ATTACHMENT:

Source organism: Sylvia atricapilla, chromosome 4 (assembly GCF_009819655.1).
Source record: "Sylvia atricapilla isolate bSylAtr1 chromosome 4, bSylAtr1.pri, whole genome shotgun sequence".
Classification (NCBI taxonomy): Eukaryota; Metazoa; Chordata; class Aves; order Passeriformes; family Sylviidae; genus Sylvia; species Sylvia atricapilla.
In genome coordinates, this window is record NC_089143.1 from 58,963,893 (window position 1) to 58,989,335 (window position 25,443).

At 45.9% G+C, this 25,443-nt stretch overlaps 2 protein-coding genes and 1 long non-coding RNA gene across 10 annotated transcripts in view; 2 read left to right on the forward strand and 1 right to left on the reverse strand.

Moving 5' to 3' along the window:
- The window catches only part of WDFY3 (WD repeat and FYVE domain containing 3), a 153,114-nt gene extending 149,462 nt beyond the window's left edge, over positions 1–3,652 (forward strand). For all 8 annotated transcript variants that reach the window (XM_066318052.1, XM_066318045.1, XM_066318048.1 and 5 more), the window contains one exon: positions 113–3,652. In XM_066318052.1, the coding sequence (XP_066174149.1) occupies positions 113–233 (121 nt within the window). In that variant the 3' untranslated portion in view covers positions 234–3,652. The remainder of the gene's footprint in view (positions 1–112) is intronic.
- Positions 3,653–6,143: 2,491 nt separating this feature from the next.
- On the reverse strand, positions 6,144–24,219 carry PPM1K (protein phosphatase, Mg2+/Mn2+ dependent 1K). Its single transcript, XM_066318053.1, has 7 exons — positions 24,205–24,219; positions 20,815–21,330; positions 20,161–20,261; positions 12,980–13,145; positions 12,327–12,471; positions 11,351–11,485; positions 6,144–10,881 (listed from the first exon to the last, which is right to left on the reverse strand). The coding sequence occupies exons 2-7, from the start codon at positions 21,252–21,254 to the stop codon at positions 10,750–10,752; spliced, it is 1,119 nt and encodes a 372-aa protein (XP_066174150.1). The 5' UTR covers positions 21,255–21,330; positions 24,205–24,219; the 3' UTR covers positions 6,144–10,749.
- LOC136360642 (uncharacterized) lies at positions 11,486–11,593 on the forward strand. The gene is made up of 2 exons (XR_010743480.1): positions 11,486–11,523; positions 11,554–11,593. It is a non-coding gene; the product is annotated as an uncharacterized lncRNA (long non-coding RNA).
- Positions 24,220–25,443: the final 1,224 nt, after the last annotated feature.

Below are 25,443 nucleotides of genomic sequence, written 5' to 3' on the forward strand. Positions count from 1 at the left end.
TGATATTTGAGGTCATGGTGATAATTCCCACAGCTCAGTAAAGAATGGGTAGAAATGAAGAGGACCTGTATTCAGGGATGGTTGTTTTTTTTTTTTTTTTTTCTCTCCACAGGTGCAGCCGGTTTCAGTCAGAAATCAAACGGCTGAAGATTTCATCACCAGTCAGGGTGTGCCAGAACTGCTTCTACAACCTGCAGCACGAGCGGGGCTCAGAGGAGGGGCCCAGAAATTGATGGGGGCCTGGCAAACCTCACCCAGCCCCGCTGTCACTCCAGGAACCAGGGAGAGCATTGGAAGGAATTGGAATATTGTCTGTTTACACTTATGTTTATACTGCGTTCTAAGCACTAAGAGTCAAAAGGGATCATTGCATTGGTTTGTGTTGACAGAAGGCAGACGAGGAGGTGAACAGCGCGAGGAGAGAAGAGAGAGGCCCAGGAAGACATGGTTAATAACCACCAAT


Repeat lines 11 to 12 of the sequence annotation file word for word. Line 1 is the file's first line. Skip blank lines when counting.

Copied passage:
- Positions 24,220–25,443: the final 1,224 nt, after the last annotated feature.

Below are 25,443 nucleotides of genomic sequence, written 5' to 3' on the forward strand. Positions count from 1 at the left end.